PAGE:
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Saturday, 22 August 2015

The frustrations of looking after a poorly poppet

Duckling is under the weather again. Just a mild bout of conjunctivitis (so far) this time, but it comes hot on the heels of tonsillitis, a never ending snot barrage of a cold, then hand foot & mouth. The poor kid has spent more time ill than healthy over the past couple of months. And it's summer! God only knows what will happen when autumn sets in and the school germs start circulating again.

The neurotic part of me is worried that he has some kind of immune disorder. However, he never seems to get properly, worryingly unwell, he hasn't yet suffered a secondary bacterial infection and he has no wound healing issues either, which, Google informs me, probably all mean his immune system's completely fine. I can only conclude therefore that it's normal for a child of 18 months to get sick this much, as essentially he hasn't built up any immunities to anything yet (breastfeeding gives them antibodies my arse!). It doesn't make it any less frustrating though.

First, it's horrible seeing your child so sad and uncomfortable. Duckling does a good line in plaintive whining, looking morose, and melodramatically crumpling in the middle of his play mat because he feels so rotten. It's heart-breaking because I feel so powerless to help. Calpol is my only real weapon, but spat out and smeared all over clothing, the sofa and the curtains, it's not much use.

Second, the flip side of the heart-breaking lethargy is the rage-inducing clinging. Duckling is Mummy obsessed enough at the moment, but illness seems to have intensified his velcrosity by a factor of thirty. I completely understand why he wants constant cuddles and breastfeeding - I would too - but it doesn't make it any less frustrating when you're trying to cook / play a nice game with him / put your socks on / sleep. Constantly being in demand is totally knackering, however much compassion you have for their unhappy state.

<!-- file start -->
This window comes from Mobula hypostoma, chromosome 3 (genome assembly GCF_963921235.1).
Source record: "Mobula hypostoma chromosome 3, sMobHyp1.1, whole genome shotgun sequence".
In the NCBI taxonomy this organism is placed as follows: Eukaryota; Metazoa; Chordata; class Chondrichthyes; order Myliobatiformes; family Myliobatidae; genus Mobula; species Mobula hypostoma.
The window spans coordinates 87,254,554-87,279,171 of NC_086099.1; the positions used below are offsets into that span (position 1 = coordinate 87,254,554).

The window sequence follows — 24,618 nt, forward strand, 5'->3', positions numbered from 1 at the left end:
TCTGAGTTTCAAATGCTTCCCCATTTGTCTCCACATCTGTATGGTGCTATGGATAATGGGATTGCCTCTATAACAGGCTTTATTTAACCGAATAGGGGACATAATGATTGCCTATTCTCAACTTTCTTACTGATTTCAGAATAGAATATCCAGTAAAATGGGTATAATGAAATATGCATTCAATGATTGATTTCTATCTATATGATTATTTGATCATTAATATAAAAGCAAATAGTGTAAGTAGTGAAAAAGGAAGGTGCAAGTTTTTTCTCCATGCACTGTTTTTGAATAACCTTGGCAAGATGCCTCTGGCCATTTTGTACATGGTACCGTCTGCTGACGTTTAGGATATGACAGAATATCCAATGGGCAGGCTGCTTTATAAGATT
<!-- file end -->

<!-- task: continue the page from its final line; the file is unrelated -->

Third, it often puts you in an impossible quandary when it comes to socialising. When your child is supposed to be coming out with you, you have to assess how ill they are (is it fair to take them out?), how infectious they might be (Day 2, probably very; Day 7, less so), the vulnerability / tolerance of the people you're going to see, your own energy levels and how much you need to escape the prison of your own home. If your kid's not coming with you, you have to try to balance the guilt of leaving them with an alternative carer (crap for both the child and the carer) with the urgency / necessity of your planned outing. I don't know about anyone else, but I find myself paralysed by indecision when trying to take all of these competing factors into account, as I know whatever choice I make, someone will end up with the shitty end of the stick. Possibly literally.